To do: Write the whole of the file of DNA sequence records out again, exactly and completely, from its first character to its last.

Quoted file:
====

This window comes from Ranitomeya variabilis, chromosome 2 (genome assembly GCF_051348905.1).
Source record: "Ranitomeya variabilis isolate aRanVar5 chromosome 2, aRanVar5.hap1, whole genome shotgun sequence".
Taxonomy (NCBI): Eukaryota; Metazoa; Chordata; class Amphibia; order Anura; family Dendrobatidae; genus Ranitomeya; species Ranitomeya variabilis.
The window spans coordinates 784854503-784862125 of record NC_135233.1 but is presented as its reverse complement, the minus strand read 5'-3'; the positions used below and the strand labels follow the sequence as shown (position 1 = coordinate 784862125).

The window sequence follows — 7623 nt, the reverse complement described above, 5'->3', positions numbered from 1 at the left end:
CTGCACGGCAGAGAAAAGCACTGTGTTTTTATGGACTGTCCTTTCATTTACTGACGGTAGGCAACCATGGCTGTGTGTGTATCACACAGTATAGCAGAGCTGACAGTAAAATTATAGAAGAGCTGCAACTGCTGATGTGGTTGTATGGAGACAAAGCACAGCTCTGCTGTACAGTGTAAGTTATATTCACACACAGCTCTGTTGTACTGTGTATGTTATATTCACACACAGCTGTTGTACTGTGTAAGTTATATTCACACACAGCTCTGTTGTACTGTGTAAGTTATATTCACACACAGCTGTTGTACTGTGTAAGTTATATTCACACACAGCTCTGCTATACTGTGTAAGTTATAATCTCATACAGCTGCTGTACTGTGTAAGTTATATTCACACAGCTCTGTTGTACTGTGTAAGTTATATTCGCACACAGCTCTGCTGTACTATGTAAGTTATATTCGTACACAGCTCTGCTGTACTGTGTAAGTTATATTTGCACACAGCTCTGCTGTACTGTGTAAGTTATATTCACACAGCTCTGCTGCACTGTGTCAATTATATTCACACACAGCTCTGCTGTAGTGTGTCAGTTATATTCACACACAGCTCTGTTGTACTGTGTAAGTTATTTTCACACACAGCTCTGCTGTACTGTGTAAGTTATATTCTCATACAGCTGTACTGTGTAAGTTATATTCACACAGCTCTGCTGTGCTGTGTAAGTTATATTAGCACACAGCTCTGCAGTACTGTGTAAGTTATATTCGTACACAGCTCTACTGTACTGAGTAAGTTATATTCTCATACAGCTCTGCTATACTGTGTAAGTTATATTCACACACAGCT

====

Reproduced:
This window comes from Ranitomeya variabilis, chromosome 2 (genome assembly GCF_051348905.1).
Source record: "Ranitomeya variabilis isolate aRanVar5 chromosome 2, aRanVar5.hap1, whole genome shotgun sequence".
Taxonomy (NCBI): Eukaryota; Metazoa; Chordata; class Amphibia; order Anura; family Dendrobatidae; genus Ranitomeya; species Ranitomeya variabilis.
The window spans coordinates 784854503-784862125 of record NC_135233.1 but is presented as its reverse complement, the minus strand read 5'-3'; the positions used below and the strand labels follow the sequence as shown (position 1 = coordinate 784862125).

The window sequence follows — 7623 nt, the reverse complement described above, 5'->3', positions numbered from 1 at the left end:
CTGCACGGCAGAGAAAAGCACTGTGTTTTTATGGACTGTCCTTTCATTTACTGACGGTAGGCAACCATGGCTGTGTGTGTATCACACAGTATAGCAGAGCTGACAGTAAAATTATAGAAGAGCTGCAACTGCTGATGTGGTTGTATGGAGACAAAGCACAGCTCTGCTGTACAGTGTAAGTTATATTCACACACAGCTCTGTTGTACTGTGTATGTTATATTCACACACAGCTGTTGTACTGTGTAAGTTATATTCACACACAGCTCTGTTGTACTGTGTAAGTTATATTCACACACAGCTGTTGTACTGTGTAAGTTATATTCACACACAGCTCTGCTATACTGTGTAAGTTATAATCTCATACAGCTGCTGTACTGTGTAAGTTATATTCACACAGCTCTGTTGTACTGTGTAAGTTATATTCGCACACAGCTCTGCTGTACTATGTAAGTTATATTCGTACACAGCTCTGCTGTACTGTGTAAGTTATATTTGCACACAGCTCTGCTGTACTGTGTAAGTTATATTCACACAGCTCTGCTGCACTGTGTCAATTATATTCACACACAGCTCTGCTGTAGTGTGTCAGTTATATTCACACACAGCTCTGTTGTACTGTGTAAGTTATTTTCACACACAGCTCTGCTGTACTGTGTAAGTTATATTCTCATACAGCTGTACTGTGTAAGTTATATTCACACAGCTCTGCTGTGCTGTGTAAGTTATATTAGCACACAGCTCTGCAGTACTGTGTAAGTTATATTCGTACACAGCTCTACTGTACTGAGTAAGTTATATTCTCATACAGCTCTGCTATACTGTGTAAGTTATATTCACACACAGCT